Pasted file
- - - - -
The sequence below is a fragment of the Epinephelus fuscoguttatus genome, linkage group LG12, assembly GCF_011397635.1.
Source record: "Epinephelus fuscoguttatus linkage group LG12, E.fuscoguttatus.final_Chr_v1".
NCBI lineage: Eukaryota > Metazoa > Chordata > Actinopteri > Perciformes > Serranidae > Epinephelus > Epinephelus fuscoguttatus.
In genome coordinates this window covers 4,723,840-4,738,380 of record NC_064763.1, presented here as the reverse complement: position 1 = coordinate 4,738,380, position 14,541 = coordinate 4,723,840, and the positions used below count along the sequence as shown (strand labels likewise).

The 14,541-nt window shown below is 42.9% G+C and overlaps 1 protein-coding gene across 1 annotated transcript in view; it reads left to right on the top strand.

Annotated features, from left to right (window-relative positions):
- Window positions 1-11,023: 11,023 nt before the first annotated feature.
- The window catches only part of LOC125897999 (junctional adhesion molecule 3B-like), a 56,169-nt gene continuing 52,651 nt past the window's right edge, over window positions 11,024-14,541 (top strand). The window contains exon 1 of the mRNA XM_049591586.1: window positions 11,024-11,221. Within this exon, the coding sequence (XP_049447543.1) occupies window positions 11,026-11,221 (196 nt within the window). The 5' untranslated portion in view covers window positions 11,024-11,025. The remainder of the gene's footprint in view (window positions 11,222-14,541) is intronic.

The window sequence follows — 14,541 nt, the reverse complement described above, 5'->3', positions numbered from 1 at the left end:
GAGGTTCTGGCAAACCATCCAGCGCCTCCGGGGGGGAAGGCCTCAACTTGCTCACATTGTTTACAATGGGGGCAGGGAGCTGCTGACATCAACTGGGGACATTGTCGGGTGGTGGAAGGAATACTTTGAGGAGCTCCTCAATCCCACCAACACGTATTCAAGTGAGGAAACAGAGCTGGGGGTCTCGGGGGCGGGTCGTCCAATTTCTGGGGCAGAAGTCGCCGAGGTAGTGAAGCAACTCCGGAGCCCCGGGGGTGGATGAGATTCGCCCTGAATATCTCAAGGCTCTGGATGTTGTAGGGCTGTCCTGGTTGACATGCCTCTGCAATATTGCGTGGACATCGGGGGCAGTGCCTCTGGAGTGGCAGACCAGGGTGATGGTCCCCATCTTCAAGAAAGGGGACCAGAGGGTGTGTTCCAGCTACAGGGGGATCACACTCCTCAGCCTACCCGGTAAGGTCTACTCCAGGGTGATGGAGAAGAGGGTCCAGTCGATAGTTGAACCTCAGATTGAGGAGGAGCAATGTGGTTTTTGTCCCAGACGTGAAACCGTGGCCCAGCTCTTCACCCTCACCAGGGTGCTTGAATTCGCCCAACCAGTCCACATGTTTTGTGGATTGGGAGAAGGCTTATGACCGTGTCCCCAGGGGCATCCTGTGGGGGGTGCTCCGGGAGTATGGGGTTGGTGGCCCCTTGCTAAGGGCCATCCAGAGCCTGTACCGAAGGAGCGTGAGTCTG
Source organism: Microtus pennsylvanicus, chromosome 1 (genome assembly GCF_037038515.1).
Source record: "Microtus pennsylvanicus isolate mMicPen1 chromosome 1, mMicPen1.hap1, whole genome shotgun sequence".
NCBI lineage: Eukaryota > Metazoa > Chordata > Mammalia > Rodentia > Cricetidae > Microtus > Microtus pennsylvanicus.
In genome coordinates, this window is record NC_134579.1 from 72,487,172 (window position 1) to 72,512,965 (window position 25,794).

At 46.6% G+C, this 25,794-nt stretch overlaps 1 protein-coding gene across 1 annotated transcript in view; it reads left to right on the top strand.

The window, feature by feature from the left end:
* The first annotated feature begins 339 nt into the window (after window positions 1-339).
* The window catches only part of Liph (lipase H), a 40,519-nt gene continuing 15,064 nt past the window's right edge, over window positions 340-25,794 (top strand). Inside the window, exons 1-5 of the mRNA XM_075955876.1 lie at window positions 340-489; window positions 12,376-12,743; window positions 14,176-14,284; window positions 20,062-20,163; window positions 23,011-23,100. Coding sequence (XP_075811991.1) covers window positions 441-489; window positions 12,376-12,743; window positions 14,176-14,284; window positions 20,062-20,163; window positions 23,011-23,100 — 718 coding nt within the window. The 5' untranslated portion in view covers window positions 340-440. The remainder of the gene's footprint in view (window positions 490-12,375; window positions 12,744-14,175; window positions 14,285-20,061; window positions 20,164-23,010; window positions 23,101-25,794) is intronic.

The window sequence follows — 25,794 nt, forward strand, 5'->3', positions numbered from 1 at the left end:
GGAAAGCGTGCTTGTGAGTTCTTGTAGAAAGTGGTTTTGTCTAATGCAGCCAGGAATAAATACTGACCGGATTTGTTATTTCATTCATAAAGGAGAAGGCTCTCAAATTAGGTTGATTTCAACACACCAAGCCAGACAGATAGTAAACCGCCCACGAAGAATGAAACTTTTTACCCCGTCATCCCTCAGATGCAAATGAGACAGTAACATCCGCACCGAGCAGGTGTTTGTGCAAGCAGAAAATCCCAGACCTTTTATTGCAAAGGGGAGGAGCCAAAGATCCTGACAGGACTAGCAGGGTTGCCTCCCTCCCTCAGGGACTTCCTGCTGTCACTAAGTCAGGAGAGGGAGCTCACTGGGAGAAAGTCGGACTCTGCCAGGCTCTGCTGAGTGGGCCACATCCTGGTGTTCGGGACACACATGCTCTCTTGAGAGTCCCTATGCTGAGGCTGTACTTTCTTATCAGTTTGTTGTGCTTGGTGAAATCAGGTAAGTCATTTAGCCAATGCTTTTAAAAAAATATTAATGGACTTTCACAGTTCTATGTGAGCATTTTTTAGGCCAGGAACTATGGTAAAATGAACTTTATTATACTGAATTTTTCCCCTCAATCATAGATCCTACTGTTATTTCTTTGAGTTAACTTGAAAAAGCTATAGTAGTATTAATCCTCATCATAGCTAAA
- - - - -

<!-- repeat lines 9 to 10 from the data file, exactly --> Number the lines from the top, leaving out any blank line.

The window sequence follows — 14,541 nt, the reverse complement described above, 5'->3', positions numbered from 1 at the left end:
GAGGTTCTGGCAAACCATCCAGCGCCTCCGGGGGGGAAGGCCTCAACTTGCTCACATTGTTTACAATGGGGGCAGGGAGCTGCTGACATCAACTGGGGACATTGTCGGGTGGTGGAAGGAATACTTTGAGGAGCTCCTCAATCCCACCAACACGTATTCAAGTGAGGAAACAGAGCTGGGGGTCTCGGGGGCGGGTCGTCCAATTTCTGGGGCAGAAGTCGCCGAGGTAGTGAAGCAACTCCGGAGCCCCGGGGGTGGATGAGATTCGCCCTGAATATCTCAAGGCTCTGGATGTTGTAGGGCTGTCCTGGTTGACATGCCTCTGCAATATTGCGTGGACATCGGGGGCAGTGCCTCTGGAGTGGCAGACCAGGGTGATGGTCCCCATCTTCAAGAAAGGGGACCAGAGGGTGTGTTCCAGCTACAGGGGGATCACACTCCTCAGCCTACCCGGTAAGGTCTACTCCAGGGTGATGGAGAAGAGGGTCCAGTCGATAGTTGAACCTCAGATTGAGGAGGAGCAATGTGGTTTTTGTCCCAGACGTGAAACCGTGGCCCAGCTCTTCACCCTCACCAGGGTGCTTGAATTCGCCCAACCAGTCCACATGTTTTGTGGATTGGGAGAAGGCTTATGACCGTGTCCCCAGGGGCATCCTGTGGGGGGTGCTCCGGGAGTATGGGGTTGGTGGCCCCTTGCTAAGGGCCATCCAGAGCCTGTACCGAAGGAGCGTGAGTCTG